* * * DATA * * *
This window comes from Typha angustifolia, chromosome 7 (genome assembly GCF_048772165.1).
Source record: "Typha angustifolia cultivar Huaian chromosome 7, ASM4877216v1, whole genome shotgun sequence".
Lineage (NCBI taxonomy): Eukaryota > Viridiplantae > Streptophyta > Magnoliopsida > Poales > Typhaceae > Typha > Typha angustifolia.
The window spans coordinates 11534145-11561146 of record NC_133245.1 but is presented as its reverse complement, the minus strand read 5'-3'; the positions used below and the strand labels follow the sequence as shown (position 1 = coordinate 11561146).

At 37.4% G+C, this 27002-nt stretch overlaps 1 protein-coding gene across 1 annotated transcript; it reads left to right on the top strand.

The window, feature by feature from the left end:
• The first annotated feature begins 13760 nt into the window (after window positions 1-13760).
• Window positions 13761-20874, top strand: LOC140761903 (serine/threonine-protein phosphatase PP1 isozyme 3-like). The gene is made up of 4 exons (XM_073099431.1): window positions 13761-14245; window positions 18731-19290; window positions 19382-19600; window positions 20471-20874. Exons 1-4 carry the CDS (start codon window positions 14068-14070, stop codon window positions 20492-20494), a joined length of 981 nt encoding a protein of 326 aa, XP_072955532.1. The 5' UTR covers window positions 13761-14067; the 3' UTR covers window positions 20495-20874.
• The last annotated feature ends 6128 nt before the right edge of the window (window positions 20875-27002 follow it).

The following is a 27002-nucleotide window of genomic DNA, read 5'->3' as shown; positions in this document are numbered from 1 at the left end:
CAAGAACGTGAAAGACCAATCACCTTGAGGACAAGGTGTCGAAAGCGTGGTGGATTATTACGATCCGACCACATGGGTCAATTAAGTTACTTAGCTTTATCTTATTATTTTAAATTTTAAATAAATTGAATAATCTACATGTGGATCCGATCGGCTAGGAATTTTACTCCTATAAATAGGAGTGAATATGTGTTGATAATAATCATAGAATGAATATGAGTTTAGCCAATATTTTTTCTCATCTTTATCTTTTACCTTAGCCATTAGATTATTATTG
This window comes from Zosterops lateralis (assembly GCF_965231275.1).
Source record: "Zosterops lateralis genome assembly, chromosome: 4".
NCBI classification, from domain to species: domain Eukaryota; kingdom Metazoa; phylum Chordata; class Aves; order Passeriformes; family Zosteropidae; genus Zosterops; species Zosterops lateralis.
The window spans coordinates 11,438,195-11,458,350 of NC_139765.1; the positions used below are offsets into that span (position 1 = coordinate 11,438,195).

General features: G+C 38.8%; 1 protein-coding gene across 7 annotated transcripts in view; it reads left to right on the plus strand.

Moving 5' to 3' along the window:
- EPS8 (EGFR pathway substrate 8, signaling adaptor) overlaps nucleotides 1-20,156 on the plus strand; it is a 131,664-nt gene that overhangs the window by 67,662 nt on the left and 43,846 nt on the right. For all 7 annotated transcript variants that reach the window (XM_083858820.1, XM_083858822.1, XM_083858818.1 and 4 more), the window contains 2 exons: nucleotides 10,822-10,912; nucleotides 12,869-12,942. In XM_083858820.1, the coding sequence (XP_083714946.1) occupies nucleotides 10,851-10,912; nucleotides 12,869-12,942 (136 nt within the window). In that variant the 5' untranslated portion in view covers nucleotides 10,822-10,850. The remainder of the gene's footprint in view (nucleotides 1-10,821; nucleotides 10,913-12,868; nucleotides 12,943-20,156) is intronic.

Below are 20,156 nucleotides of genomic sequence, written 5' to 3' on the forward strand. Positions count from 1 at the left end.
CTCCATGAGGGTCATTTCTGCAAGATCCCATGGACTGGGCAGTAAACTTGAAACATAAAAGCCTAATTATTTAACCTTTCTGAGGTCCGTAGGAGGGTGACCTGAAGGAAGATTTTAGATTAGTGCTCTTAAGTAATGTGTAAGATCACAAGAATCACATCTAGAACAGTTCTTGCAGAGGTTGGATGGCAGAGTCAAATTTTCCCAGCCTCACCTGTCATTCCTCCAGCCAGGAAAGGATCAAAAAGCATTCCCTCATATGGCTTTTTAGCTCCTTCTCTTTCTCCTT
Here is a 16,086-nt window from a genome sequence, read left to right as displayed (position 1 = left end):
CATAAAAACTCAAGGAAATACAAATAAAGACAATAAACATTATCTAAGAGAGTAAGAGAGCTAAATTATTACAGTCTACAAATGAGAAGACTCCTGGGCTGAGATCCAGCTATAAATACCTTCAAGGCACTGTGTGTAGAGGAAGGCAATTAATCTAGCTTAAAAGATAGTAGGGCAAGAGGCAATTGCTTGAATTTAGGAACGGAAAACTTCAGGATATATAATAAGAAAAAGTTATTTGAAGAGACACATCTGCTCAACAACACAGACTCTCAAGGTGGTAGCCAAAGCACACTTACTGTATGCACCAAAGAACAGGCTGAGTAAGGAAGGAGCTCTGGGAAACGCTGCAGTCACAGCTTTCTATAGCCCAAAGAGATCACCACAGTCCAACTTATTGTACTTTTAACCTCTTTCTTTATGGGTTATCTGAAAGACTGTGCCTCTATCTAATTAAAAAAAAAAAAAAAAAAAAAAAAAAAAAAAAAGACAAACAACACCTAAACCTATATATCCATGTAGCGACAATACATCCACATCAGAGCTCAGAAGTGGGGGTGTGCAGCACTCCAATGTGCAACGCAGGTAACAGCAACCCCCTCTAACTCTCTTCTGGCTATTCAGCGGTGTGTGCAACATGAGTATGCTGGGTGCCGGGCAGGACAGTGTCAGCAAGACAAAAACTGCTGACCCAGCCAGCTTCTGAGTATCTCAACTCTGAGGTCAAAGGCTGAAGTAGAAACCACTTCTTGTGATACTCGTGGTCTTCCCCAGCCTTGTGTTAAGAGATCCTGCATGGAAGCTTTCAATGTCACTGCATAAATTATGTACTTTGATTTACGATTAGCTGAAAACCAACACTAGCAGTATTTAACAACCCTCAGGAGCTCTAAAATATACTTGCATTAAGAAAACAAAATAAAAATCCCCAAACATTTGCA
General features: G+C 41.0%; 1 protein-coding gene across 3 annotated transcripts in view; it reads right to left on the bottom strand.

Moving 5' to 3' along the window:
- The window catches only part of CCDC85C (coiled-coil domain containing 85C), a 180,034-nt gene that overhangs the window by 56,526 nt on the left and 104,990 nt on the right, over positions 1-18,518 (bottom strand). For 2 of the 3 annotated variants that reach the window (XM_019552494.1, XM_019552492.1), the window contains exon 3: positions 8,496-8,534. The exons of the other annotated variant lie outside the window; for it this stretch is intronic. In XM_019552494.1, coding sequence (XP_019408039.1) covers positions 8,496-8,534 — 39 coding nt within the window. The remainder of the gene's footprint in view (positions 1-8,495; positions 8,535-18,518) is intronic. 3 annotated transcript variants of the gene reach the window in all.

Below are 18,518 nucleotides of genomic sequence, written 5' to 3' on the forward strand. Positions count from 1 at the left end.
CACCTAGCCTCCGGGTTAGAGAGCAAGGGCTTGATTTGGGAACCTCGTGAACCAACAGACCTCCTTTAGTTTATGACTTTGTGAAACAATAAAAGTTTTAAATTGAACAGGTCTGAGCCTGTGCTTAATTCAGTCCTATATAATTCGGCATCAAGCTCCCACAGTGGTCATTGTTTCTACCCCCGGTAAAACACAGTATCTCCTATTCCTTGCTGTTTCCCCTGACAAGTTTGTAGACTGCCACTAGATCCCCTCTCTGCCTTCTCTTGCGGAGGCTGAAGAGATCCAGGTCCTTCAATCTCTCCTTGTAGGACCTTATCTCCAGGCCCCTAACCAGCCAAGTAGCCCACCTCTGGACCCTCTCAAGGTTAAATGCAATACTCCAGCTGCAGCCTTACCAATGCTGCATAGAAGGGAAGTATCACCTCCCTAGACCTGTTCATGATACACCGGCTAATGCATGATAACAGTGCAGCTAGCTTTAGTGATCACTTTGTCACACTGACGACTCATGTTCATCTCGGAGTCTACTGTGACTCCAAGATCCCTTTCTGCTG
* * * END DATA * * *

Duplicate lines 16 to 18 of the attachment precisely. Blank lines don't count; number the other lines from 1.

General features: G+C 38.8%; 1 protein-coding gene across 7 annotated transcripts in view; it reads left to right on the plus strand.

Moving 5' to 3' along the window:
- EPS8 (EGFR pathway substrate 8, signaling adaptor) overlaps nucleotides 1-20,156 on the plus strand; it is a 131,664-nt gene that overhangs the window by 67,662 nt on the left and 43,846 nt on the right. For all 7 annotated transcript variants that reach the window (XM_083858820.1, XM_083858822.1, XM_083858818.1 and 4 more), the window contains 2 exons: nucleotides 10,822-10,912; nucleotides 12,869-12,942. In XM_083858820.1, the coding sequence (XP_083714946.1) occupies nucleotides 10,851-10,912; nucleotides 12,869-12,942 (136 nt within the window). In that variant the 5' untranslated portion in view covers nucleotides 10,822-10,850. The remainder of the gene's footprint in view (nucleotides 1-10,821; nucleotides 10,913-12,868; nucleotides 12,943-20,156) is intronic.